Triple-negative breast cancer (TNBC) is a heterogeneous subtype with varying disease outcomes. Tumor-infiltrating lymphocytes (TILs) are frequent in TNBC and have been shown to correlate with outcome, suggesting an immunogenic component in this subtype. However, other factors intrinsic to the cancer cells may also influence outcome. To identify proteins and molecular pathways associated with recurrence in TNBC, 34 formalin-fixed paraffin-embedded (FFPE) primary TNBC tumors were investigated by global proteomic profiling using mass spectrometry. Approximately, half of the patients were lymph node-negative and remained free of local or distant metastasis within 10 y follow-up, while the other half developed distant metastasis. Proteomic profiling identified >4,000 proteins, of which 63 exhibited altered expression in primary tumors of recurrence versus recurrence-free patients. Importantly, downregulation of proteins in the major histocompatibility complex (MHC) class I antigen presentation pathways were enriched, including TAP1, TAP2, CALR, HLA-A, ERAP1 and TAPBP, and were associated with significantly shorter recurrence-free and overall survival. In addition, proteins involved in cancer cell proliferation and growth, including GBP1, RAD23B, WARS and STAT1, also exhibited altered expression in primary tumors of recurrence versus recurrence-free patients. The association between the antigen-presentation pathway and outcome were validated in a second sample set of 10 primary TNBC tumors and corresponding metastases using proteomics and in a large public gene expression database of 249 TNBC and 580 basal-like breast cancer cases. Our study demonstrates that downregulation of antigen presentation is a key mechanism for TNBC cells to avoid immune surveillance, allowing continued growth and spread.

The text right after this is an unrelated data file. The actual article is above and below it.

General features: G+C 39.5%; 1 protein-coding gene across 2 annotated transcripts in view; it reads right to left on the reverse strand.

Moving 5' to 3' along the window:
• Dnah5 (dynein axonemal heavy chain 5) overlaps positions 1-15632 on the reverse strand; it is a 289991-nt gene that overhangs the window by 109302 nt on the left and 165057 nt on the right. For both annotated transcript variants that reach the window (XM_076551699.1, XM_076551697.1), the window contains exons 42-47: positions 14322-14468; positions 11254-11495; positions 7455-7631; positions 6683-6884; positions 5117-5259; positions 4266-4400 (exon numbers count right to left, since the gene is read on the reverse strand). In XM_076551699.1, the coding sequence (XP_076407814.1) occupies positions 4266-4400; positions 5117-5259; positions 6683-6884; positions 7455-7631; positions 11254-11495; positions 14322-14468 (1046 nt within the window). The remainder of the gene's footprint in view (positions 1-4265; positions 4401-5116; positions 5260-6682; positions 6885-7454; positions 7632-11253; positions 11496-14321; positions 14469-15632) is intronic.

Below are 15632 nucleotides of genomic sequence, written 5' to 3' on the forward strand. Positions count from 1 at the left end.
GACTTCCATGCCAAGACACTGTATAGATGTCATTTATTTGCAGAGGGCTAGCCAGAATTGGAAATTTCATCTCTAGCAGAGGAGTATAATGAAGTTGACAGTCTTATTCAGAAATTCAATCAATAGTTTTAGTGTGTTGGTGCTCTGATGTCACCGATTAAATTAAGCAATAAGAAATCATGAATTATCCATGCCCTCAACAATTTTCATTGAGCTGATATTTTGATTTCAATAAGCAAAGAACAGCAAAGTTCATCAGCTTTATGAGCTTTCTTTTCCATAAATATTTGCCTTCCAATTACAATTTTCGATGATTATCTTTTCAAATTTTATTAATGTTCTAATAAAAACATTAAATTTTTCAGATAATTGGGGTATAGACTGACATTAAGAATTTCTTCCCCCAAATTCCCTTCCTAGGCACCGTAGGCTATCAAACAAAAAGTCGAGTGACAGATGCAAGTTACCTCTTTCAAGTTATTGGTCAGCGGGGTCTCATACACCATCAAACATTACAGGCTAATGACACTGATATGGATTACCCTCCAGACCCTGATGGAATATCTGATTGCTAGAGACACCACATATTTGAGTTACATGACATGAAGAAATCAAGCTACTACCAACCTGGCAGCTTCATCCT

- Basal-like breast cancer
- MHC class I antigen presentation pathway
- formalin-fixed paraffin embedded
- major histocompatibility complex
- mass spectrometry
- triple-negative breast cancer